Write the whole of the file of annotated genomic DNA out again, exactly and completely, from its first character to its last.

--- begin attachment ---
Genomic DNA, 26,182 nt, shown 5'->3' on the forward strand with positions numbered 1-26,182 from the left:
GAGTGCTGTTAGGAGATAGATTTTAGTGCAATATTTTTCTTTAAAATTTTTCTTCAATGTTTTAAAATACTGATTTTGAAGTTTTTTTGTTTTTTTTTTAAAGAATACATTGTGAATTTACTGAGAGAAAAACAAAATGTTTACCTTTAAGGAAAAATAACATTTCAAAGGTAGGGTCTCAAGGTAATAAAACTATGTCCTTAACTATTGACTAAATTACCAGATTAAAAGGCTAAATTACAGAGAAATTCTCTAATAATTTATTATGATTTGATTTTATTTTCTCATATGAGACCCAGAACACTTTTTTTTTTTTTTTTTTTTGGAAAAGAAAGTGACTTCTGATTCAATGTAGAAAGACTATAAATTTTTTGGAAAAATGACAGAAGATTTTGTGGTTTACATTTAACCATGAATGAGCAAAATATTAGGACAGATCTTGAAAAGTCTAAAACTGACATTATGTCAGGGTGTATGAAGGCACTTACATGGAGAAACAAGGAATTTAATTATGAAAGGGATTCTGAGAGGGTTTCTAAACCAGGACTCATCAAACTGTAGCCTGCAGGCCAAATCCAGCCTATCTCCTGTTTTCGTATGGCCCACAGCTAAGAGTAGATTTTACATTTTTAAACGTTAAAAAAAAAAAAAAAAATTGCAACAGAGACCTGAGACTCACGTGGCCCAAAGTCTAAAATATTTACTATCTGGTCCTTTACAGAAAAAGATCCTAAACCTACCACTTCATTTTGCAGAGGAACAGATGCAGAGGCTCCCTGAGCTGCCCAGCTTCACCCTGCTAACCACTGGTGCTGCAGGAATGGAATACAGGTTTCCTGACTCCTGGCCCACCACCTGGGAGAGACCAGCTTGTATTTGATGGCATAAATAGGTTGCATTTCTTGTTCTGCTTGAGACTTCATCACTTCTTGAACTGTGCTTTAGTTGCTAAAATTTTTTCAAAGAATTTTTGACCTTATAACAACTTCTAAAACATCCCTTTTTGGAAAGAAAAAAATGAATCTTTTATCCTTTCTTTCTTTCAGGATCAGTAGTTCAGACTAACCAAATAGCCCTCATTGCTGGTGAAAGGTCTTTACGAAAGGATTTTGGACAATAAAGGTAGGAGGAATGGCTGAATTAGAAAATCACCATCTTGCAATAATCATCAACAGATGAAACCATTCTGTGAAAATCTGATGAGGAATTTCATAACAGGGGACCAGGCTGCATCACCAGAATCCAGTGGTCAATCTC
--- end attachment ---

Genomic DNA, 26,182 nt, shown 5'->3' on the forward strand with positions numbered 1-26,182 from the left:
GAGTGCTGTTAGGAGATAGATTTTAGTGCAATATTTTTCTTTAAAATTTTTCTTCAATGTTTTAAAATACTGATTTTGAAGTTTTTTTGTTTTTTTTTTAAAGAATACATTGTGAATTTACTGAGAGAAAAACAAAATGTTTACCTTTAAGGAAAAATAACATTTCAAAGGTAGGGTCTCAAGGTAATAAAACTATGTCCTTAACTATTGACTAAATTACCAGATTAAAAGGCTAAATTACAGAGAAATTCTCTAATAATTTATTATGATTTGATTTTATTTTCTCATATGAGACCCAGAACACTTTTTTTTTTTTTTTTTTTTGGAAAAGAAAGTGACTTCTGATTCAATGTAGAAAGACTATAAATTTTTTGGAAAAATGACAGAAGATTTTGTGGTTTACATTTAACCATGAATGAGCAAAATATTAGGACAGATCTTGAAAAGTCTAAAACTGACATTATGTCAGGGTGTATGAAGGCACTTACATGGAGAAACAAGGAATTTAATTATGAAAGGGATTCTGAGAGGGTTTCTAAACCAGGACTCATCAAACTGTAGCCTGCAGGCCAAATCCAGCCTATCTCCTGTTTTCGTATGGCCCACAGCTAAGAGTAGATTTTACATTTTTAAACGTTAAAAAAAAAAAAAAAAATTGCAACAGAGACCTGAGACTCACGTGGCCCAAAGTCTAAAATATTTACTATCTGGTCCTTTACAGAAAAAGATCCTAAACCTACCACTTCATTTTGCAGAGGAACAGATGCAGAGGCTCCCTGAGCTGCCCAGCTTCACCCTGCTAACCACTGGTGCTGCAGGAATGGAATACAGGTTTCCTGACTCCTGGCCCACCACCTGGGAGAGACCAGCTTGTATTTGATGGCATAAATAGGTTGCATTTCTTGTTCTGCTTGAGACTTCATCACTTCTTGAACTGTGCTTTAGTTGCTAAAATTTTTTCAAAGAATTTTTGACCTTATAACAACTTCTAAAACATCCCTTTTTGGAAAGAAAAAAATGAATCTTTTATCCTTTCTTTCTTTCAGGATCAGTAGTTCAGACTAACCAAATAGCCCTCATTGCTGGTGAAAGGTCTTTACGAAAGGATTTTGGACAATAAAGGTAGGAGGAATGGCTGAATTAGAAAATCACCATCTTGCAATAATCATCAACAGATGAAACCATTCTGTGAAAATCTGATGAGGAATTTCATAACAGGGGACCAGGCTGCATCACCAGAATCCAGTGGTCAATCTC